Ronald C. Fisher, Detroit Free Press guest writer:

The Sydney Morning Herald

America has a lot of ways to pay for its roads. For generations the main one has been charging drivers a gas tax; there are also local bonds, sales taxes, and the various budget maneuvers that Congress comes up with every time it runs out of federal highway money.

Liisa Ecola, Politico:

The New York Times

Lawmakers in Washington are so scared of raising the inadequate federal gas tax that they keep passing short-term bills to move money from other taxes to fund transportation projects. They should develop the kind of courage legislatures in red states like Utah, Nebraska and South Dakota have shown and raise the gas tax.

Editorial Board, The New York Times:


Survey: POLITICO’s transportation experts think we’ll pay for roads with a mileage scheme. They’re tired of “photo ops and gimmicks” instead of policy. And they like to walk.

Danny Vinik, Politico:

Sacramento Bee

Were it politically easy to invest sufficiently in transportation infrastructure, Congress would have already enacted a multi-year funding plan to make the Highway Trust Fund solvent, and to repair the nation’s crumbling streets, highways, transit systems and bridges.

Brian P. Kelly, Secretary, California State Transportation Agency (CalSTA), Sacramento Bee:

Sacramento Bee

At Gov. Jerry Brown’s urging, California lawmakers have embarked on a mission to develop long-lasting solutions to improve freeways, rebuild bridges, repave rutted roads, fill potholes and expand public transit.

Editorial Board, Sacramento Bee:


Oregon’s much-anticipated per-mile driving fee, called OReGO, launches today. Instead of paying the normal gas tax embedded in the price of fuel, OReGO drivers will pay 1.5 cents for every mile on the road. Here’s 18 reasons the whole country should give per-mile fees a chance.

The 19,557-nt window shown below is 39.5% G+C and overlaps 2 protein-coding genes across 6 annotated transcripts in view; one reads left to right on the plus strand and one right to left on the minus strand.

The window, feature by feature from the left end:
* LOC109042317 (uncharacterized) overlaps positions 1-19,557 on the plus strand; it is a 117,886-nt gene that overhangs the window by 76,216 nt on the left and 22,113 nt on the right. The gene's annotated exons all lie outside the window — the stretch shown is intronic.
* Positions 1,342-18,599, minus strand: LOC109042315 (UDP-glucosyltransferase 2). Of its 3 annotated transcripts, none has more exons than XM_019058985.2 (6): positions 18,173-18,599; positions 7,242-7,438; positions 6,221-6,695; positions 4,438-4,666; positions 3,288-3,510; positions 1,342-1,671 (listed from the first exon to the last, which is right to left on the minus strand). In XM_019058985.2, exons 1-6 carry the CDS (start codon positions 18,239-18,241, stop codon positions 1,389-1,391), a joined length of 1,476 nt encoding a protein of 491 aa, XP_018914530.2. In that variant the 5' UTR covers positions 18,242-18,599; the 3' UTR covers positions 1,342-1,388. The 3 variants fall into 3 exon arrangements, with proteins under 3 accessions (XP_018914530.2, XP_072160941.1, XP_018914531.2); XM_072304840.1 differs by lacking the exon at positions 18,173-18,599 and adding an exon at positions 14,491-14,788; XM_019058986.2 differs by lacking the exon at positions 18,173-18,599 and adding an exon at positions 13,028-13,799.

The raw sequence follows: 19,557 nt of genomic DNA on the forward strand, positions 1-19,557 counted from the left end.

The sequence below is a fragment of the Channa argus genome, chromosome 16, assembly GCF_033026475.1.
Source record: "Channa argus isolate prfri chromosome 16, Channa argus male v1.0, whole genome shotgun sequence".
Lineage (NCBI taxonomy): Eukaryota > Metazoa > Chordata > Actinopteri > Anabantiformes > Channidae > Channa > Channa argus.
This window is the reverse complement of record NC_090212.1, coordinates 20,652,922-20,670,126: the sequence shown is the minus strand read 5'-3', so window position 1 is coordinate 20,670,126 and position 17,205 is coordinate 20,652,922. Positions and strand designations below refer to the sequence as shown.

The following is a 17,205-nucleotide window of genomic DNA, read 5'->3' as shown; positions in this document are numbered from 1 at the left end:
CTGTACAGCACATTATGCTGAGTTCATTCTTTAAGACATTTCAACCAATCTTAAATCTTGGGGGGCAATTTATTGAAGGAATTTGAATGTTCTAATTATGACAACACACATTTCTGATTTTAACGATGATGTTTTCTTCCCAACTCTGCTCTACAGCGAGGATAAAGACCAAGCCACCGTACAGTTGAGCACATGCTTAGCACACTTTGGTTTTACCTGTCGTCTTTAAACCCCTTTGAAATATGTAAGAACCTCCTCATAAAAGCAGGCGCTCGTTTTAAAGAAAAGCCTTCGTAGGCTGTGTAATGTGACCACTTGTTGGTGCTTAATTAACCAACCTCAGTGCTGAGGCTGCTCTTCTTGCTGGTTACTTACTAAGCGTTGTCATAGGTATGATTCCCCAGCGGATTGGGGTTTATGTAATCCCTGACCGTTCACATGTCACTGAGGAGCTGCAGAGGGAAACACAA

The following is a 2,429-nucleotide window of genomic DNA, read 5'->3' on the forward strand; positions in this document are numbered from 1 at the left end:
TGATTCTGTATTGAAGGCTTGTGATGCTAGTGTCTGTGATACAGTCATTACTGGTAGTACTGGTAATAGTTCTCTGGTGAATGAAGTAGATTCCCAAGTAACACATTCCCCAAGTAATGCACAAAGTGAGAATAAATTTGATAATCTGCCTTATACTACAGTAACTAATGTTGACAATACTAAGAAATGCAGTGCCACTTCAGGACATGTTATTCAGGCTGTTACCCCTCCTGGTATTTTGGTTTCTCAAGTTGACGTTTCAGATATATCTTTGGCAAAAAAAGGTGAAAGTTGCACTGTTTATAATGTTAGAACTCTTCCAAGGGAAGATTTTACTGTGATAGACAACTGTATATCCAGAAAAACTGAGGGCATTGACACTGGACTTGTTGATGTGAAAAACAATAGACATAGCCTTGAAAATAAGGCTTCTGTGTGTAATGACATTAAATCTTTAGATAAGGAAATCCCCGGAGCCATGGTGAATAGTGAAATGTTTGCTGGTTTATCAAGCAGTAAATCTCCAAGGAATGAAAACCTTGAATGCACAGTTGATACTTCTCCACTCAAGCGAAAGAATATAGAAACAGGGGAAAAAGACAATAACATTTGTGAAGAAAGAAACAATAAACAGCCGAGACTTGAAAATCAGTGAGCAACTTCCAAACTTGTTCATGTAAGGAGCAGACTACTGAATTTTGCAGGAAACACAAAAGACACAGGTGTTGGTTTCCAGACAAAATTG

Eric Jaffe, Citylab:

Victorville Daily Press

The Southern California Association of Governments, better known by its acronym of SCAG, recently held its annual conference in Palm Springs.

Editorial Board, Victorville Daily Press:

The Detroit News

It is not surprising that voters rejected Proposal 1. First, taxpayers do not have a good understanding of the magnitude of state and federal fuel taxes. Recent surveys of likely Michigan voters and California residents conducted as part of my research show that taxpayers greatly overestimate the amount they pay in fuel taxes.

Ronald C. Fisher, The Detroit News:


The U.S. is struggling to fix its crumbling transportation infrastructure. National highway and public transit spending is supported by the federal gasoline tax, which now stands at 18.4 cents per gallon. It hasn't been raised to keep pace with inflation since 1993.

Ben Adler, Grist:

Oregon Live

This year's big transportation story in Salem is, of course, the funding package that may (but probably won't) happen. That isn't the only transportation story, though. Another is House Bill 2271, which would require electric vehicles, whose owners don't pay fuel taxes, to pay a road-usage fee instead.

Editorial Board, The Oregonian:

Fleet Owner

It’s a common cry heard around the country. As infrastructure deteriorates nationwide, states are finding it more and more difficult to maintain their roads and fund transportation projects.

Cristina Commendatore, Fleet Owner:

Portland Tribune

Three private vendors have been chosen by the Oregon Department of Transportation to manage accounts and collect fees in the nation’s first real test of a road usage charge based on mileage driven.

Peter Wong, Portland Tribune:

Oregon Public Broadcasting

Oregon’s new pay-by-the-mile road usage charge program, OReGO, took a big step forward Monday, as state officials announced that three private business partners are now technically certified to manage accounts and collect road user fees from those accounts for deposit into the State Highway Fund.

John Sepulvado, Oregon Public Broadcasting:

Inland Valley Daily Bulletin